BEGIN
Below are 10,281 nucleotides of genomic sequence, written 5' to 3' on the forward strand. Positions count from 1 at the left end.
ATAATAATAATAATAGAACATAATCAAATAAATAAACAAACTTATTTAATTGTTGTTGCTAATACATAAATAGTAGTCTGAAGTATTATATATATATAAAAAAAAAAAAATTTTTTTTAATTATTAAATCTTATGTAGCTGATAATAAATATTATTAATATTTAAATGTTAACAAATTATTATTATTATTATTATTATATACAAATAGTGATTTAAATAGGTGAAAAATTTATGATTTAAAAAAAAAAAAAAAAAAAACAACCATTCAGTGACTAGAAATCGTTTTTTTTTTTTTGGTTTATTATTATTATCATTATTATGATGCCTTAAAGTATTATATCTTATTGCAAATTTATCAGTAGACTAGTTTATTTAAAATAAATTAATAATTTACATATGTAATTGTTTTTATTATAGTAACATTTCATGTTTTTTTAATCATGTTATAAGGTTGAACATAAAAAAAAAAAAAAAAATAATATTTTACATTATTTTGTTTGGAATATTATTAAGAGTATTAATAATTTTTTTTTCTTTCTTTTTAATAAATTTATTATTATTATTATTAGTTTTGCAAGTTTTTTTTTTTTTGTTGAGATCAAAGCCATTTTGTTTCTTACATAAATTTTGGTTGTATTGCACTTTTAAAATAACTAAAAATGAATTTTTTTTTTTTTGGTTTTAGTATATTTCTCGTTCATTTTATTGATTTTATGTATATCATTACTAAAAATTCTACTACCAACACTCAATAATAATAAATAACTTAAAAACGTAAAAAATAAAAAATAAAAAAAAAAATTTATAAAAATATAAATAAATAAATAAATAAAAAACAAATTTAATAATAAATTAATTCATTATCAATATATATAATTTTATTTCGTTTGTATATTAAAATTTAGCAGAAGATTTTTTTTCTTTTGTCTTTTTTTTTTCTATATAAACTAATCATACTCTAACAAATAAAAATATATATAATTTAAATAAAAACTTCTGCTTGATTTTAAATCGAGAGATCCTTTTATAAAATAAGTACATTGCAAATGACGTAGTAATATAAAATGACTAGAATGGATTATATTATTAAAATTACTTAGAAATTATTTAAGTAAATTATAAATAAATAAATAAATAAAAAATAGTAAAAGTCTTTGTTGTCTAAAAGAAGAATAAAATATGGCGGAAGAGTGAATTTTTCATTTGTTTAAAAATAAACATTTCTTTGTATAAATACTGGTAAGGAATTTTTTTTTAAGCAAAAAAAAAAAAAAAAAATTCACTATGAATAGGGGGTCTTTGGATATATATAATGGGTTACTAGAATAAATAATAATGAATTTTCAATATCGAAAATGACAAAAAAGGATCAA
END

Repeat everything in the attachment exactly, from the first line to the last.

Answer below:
Below are 10,281 nucleotides of genomic sequence, written 5' to 3' on the forward strand. Positions count from 1 at the left end.
ATAATAATAATAATAGAACATAATCAAATAAATAAACAAACTTATTTAATTGTTGTTGCTAATACATAAATAGTAGTCTGAAGTATTATATATATATAAAAAAAAAAAAATTTTTTTTAATTATTAAATCTTATGTAGCTGATAATAAATATTATTAATATTTAAATGTTAACAAATTATTATTATTATTATTATTATATACAAATAGTGATTTAAATAGGTGAAAAATTTATGATTTAAAAAAAAAAAAAAAAAAAACAACCATTCAGTGACTAGAAATCGTTTTTTTTTTTTTGGTTTATTATTATTATCATTATTATGATGCCTTAAAGTATTATATCTTATTGCAAATTTATCAGTAGACTAGTTTATTTAAAATAAATTAATAATTTACATATGTAATTGTTTTTATTATAGTAACATTTCATGTTTTTTTAATCATGTTATAAGGTTGAACATAAAAAAAAAAAAAAAAATAATATTTTACATTATTTTGTTTGGAATATTATTAAGAGTATTAATAATTTTTTTTTCTTTCTTTTTAATAAATTTATTATTATTATTATTAGTTTTGCAAGTTTTTTTTTTTTTGTTGAGATCAAAGCCATTTTGTTTCTTACATAAATTTTGGTTGTATTGCACTTTTAAAATAACTAAAAATGAATTTTTTTTTTTTTGGTTTTAGTATATTTCTCGTTCATTTTATTGATTTTATGTATATCATTACTAAAAATTCTACTACCAACACTCAATAATAATAAATAACTTAAAAACGTAAAAAATAAAAAATAAAAAAAAAAATTTATAAAAATATAAATAAATAAATAAATAAAAAACAAATTTAATAATAAATTAATTCATTATCAATATATATAATTTTATTTCGTTTGTATATTAAAATTTAGCAGAAGATTTTTTTTCTTTTGTCTTTTTTTTTTCTATATAAACTAATCATACTCTAACAAATAAAAATATATATAATTTAAATAAAAACTTCTGCTTGATTTTAAATCGAGAGATCCTTTTATAAAATAAGTACATTGCAAATGACGTAGTAATATAAAATGACTAGAATGGATTATATTATTAAAATTACTTAGAAATTATTTAAGTAAATTATAAATAAATAAATAAATAAAAAATAGTAAAAGTCTTTGTTGTCTAAAAGAAGAATAAAATATGGCGGAAGAGTGAATTTTTCATTTGTTTAAAAATAAACATTTCTTTGTATAAATACTGGTAAGGAATTTTTTTTTAAGCAAAAAAAAAAAAAAAAAATTCACTATGAATAGGGGGTCTTTGGATATATATAATGGGTTACTAGAATAAATAATAATGAATTTTCAATATCGAAAATGACAAAAAAGGATCAA